(This message brought to you buy one who lives and breathes for grimdark crapsack worlds ;) )
 

James Gasik

We don't talk about Pun-Pun
It's weird, and I don't really know how you would remotely put this into a bespoke game that generally takes place on Athas, but the John Carter-esque superhuman feats that Athasian PC's are capable of were a fairly integral part of the setting.

Especially in my favorite adventure, Black Spine, where the Githyanki find a portal to Athas and make the mistake of thinking "pfft, these people barely have magic, it should be easy to conquer them"...only to have their pasty butts beaten back to the Astral Plane for their hubris.
 


EzekielRaiden

Follower of the Way
Doing something will always make a difference, just not on the grandest scale. There is still 'doing Good' in a crapsack grimdark world.

(This message brought to you buy one who lives and breathes for grimdark crapsack worlds ;) )
Yeah...sorry, I just don't really feel the tiniest bit of positive response to that, based on the grimdark crapsack worlds I've seen. Any "good" you do is instantly and usually very thoroughly slapped down, often with extreme and graphic prejudice. That's literally what "grimdark" is. It's a world where heroes don't exist and nothing ever actually improves--the world is either static, or it only changes in one way, getting slowly worse. If you made something better it's always because something else got even worse to compensate.

Lest we forget, "grimdark" was defined by Warhammer 40,000, and elaborated upon by the World of Darkness games, where it...pretty much literally is the case that you can't ever make anything better, unless you make something else even worse, and even then, the good you did probably won't last beyond your own lifetime if you're lucky, and that lifetime is almost certainly going to be very short because you tried to change things.
 


James Gasik

We don't talk about Pun-Pun
Genuine question - Why is it ok to watch a movie or tv series about the protagonists being slaves etc but when it comes to RPGs we lose our minds? What is it about the latter type of entertainment that somehow makes us brittle?
I think people have come to view the gaming table as a safe space for things that would bother them (at least in good games). You can choose to avoid a movie about slavery, for example. So the analogy you're making is that you could just avoid playing Dark Sun.

And you could, but you can see how that creates a barrier; I want to play D&D, but the local group plays Dark Sun. I am bothered by depictions of slavery, but to play D&D I would have to play Dark Sun.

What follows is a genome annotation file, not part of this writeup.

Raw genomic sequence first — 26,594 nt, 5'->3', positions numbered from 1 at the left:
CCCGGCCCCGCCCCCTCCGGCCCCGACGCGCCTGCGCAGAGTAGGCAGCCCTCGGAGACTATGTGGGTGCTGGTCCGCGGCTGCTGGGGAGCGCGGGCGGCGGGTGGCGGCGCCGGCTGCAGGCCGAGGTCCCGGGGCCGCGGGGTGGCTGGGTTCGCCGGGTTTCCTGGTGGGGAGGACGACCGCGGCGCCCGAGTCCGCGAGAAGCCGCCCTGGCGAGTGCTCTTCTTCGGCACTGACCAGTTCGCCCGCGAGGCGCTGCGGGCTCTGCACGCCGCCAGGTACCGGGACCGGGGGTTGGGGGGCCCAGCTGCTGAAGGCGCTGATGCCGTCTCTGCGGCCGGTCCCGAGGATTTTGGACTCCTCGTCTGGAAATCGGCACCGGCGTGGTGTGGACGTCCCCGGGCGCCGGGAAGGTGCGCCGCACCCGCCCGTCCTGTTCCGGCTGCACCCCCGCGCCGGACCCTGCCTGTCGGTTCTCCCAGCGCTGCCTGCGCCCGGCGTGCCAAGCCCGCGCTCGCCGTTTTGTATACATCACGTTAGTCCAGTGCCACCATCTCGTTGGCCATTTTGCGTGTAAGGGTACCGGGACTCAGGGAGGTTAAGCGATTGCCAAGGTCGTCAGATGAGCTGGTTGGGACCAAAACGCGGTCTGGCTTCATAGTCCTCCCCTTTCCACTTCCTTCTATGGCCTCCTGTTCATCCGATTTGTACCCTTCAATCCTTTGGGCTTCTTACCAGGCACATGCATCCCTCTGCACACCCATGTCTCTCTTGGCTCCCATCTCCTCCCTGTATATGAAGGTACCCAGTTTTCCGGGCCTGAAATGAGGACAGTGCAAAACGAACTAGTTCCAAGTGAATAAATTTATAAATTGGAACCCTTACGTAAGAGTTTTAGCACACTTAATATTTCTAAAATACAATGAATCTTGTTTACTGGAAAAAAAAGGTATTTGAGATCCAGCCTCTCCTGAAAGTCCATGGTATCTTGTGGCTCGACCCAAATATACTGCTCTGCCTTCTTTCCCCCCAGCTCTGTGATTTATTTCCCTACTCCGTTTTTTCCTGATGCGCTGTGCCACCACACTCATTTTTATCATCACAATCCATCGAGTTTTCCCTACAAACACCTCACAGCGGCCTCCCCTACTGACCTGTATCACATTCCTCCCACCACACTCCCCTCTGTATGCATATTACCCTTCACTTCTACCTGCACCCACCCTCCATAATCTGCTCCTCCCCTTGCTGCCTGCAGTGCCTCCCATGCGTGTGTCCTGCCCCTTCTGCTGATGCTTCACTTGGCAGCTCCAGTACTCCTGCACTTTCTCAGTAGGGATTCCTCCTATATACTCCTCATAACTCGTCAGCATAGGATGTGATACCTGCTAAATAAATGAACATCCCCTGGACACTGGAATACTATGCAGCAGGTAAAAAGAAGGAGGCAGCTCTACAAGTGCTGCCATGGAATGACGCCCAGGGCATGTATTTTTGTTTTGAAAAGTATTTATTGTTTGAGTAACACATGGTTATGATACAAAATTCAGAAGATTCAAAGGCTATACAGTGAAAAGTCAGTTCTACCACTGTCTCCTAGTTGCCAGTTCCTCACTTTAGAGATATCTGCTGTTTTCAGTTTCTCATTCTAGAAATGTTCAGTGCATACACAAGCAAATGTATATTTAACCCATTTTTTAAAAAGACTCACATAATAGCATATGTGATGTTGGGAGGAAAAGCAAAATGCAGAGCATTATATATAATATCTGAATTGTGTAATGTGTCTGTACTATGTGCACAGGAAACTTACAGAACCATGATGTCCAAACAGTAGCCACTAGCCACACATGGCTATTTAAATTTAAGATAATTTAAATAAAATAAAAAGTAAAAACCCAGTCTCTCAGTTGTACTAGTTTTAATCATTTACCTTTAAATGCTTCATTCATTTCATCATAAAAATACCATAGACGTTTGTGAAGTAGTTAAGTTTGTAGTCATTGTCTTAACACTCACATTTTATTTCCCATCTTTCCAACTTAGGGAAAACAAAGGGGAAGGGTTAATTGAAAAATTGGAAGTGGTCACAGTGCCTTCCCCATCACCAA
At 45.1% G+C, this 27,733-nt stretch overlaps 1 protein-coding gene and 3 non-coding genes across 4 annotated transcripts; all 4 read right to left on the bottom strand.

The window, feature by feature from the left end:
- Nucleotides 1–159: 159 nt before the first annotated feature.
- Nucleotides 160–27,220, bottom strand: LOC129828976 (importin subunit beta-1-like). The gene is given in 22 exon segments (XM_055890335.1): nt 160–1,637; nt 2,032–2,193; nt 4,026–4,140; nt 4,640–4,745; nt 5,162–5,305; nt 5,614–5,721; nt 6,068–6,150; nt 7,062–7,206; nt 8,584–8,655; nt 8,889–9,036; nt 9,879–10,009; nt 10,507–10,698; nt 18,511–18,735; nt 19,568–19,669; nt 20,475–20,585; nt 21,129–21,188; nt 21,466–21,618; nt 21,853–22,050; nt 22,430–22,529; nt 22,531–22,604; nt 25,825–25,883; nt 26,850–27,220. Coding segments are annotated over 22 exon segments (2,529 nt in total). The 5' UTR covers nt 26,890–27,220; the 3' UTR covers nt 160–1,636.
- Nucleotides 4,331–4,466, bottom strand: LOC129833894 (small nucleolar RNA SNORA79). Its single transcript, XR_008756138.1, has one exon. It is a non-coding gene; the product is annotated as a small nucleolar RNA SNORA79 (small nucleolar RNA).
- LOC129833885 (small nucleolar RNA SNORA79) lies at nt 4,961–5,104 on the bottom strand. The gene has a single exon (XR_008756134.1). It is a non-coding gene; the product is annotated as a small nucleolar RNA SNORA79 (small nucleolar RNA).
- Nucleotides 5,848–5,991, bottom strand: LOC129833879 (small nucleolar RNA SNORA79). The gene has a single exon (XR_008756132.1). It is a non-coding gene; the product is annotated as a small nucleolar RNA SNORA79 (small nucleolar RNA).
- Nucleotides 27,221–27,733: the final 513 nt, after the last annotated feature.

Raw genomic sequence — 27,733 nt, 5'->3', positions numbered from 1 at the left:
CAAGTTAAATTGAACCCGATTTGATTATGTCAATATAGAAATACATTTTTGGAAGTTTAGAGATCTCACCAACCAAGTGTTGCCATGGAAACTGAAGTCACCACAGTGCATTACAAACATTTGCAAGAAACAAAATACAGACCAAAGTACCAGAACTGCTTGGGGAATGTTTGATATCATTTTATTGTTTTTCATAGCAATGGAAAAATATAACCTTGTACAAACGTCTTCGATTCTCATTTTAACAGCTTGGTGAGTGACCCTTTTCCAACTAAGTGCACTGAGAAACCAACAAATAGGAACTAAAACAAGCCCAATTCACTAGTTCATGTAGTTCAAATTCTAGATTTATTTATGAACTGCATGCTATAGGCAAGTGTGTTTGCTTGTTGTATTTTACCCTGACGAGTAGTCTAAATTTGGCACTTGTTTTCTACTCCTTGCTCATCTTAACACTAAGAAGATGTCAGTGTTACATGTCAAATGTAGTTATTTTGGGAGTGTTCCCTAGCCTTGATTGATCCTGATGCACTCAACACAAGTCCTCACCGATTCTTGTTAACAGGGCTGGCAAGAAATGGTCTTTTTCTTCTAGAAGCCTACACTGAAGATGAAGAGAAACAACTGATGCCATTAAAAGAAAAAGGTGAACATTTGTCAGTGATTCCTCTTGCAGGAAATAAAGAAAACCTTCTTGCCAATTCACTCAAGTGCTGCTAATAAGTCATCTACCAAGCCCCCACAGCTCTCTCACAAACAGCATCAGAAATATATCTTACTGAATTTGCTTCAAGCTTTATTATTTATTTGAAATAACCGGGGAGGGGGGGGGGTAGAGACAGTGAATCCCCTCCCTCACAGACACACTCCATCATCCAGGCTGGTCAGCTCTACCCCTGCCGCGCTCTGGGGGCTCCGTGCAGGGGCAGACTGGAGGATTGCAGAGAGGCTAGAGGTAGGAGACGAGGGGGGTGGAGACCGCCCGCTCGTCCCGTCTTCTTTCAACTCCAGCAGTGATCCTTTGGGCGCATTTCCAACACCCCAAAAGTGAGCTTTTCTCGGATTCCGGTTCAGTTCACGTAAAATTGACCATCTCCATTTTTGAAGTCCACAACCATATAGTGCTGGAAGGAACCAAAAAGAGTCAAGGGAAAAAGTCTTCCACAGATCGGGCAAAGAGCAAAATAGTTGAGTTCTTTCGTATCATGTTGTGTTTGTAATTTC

I don't think that's something positive, but, that's just my opinion.
 

I think people have come to view the gaming table as a safe space for things that would bother them (at least in good games). You can choose to avoid a movie about slavery, for example. So the analogy you're making is that you could just avoid playing Dark Sun.

And you could, but you can see how that creates a barrier; I want to play D&D, but the local group plays Dark Sun. I am bothered by depictions of slavery, but to play D&D I would have to play Dark Sun.

I don't think that's something positive, but, that's just my opinion.
I've no idea whether that's why there's resistance to depictions of slavery or the like but I have heard members of my own groups describe their gaming time in similar terms - it's their sanctuary from real-life stresses. And for some people being confronted with the ramifications of slavery is a real-life stressor. So I can empathise with it. That said, I do strongly believe that there needs to be space for different types of game or gameworld. I don't think gaming should be homogenous and I think there should definitely be space for games that touch on difficult subjects (just as there should be pastoral games that are safer and more comforting). I just don't think that Hasbro is the company that is going to make them. They need to maximise profit and that means appealing to the mainstream.
 

aco175

Legend
Is there something about the 80s mindset that made DS work? Is it still true in the 2020s? Back then we still had the cold war and threat of nuclear destruction. Climate change was more just recycle and such. Was there some sort of backlash from making just another Greyhawk or FR? What about today can work, and can it modify DS?